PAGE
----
Robert Vaughn and Paul Newman in the 1974 blockbuster "The Towering Inferno", nominated for Best Picture.
BY LEE PFEIFFER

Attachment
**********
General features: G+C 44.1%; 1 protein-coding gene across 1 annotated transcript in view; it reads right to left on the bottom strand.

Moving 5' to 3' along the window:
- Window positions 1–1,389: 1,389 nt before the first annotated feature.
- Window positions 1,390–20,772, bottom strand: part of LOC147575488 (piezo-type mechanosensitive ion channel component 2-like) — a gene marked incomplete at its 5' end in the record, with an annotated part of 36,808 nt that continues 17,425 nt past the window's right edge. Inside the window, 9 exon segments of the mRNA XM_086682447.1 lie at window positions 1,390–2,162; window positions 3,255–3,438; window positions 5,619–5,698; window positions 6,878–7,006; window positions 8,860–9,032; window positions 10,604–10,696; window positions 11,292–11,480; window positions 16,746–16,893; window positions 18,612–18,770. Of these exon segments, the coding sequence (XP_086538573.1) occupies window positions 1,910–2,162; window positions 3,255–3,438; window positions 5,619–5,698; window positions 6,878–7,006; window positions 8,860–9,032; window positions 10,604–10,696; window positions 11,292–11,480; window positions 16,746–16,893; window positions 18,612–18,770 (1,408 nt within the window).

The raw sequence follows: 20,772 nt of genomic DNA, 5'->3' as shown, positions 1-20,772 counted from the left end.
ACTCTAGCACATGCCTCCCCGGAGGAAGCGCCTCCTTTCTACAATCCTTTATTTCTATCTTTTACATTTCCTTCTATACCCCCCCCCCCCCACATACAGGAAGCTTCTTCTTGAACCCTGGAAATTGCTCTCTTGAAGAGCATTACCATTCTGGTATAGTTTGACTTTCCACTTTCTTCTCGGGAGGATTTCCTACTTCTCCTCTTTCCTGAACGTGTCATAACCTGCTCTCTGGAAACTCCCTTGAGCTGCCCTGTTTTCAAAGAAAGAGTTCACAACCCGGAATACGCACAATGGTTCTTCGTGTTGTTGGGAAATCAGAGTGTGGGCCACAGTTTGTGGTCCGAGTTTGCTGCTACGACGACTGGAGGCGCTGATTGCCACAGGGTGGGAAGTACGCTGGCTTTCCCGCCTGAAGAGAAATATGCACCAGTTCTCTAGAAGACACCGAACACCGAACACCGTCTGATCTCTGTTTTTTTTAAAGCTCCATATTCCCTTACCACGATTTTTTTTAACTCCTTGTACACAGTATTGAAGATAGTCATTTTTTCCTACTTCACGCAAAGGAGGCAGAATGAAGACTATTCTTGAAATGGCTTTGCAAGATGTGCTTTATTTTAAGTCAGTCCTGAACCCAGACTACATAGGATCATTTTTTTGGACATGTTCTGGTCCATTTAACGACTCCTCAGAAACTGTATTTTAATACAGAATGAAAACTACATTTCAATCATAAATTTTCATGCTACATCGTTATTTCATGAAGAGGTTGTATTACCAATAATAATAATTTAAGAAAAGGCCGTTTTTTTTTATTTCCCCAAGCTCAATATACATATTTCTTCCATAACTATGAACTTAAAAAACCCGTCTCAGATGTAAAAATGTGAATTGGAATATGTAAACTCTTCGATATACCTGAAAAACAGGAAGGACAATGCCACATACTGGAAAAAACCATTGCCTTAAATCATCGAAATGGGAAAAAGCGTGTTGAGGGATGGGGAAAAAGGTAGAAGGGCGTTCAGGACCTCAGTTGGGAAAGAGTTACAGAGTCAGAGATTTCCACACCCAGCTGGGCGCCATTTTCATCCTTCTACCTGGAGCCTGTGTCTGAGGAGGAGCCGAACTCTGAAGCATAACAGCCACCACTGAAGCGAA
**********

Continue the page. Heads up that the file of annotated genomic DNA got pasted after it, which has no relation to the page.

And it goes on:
Movie fans have complained for many years that the Academy is increasingly focusing on nominating art house movies at the expense of blockbusters in the Best Picture Oscar category. The Washington Post investigates whether this is myth or reality and comes down on the side of the latter, providing charts and inflation-adjusted calculations to show that more than ever the Best Picture winners are generally not among the most popular with the public. But should they be? The Oscars are not supposed to be a popularity contest, though someone should tell the Academy that, given their botched lead up for plans for this year's telecast. Should a film get the Best Picture Oscar simply because it is a huge boxoffice success? The Academy was aware of its members honoring smaller art house films and in 2009 made the controversial decision to expand the nominations for Best Picture from five to up to ten. Purists said this was just a disingenuous way to include populist fare without really having to actually vote for it. But Oscar may be getting a raw deal. In the past, the Academy gave Best Picture Oscars to such popular successes as "The Greatest Show on Earth" and "Around the World in 80 Days" and nominated such blockbusters as "Jaws", "E.T.", "Star Wars" and "The Towering Inferno" even when the Best Picture category was relegated to only five films. Click here to read the article and form your own opinion.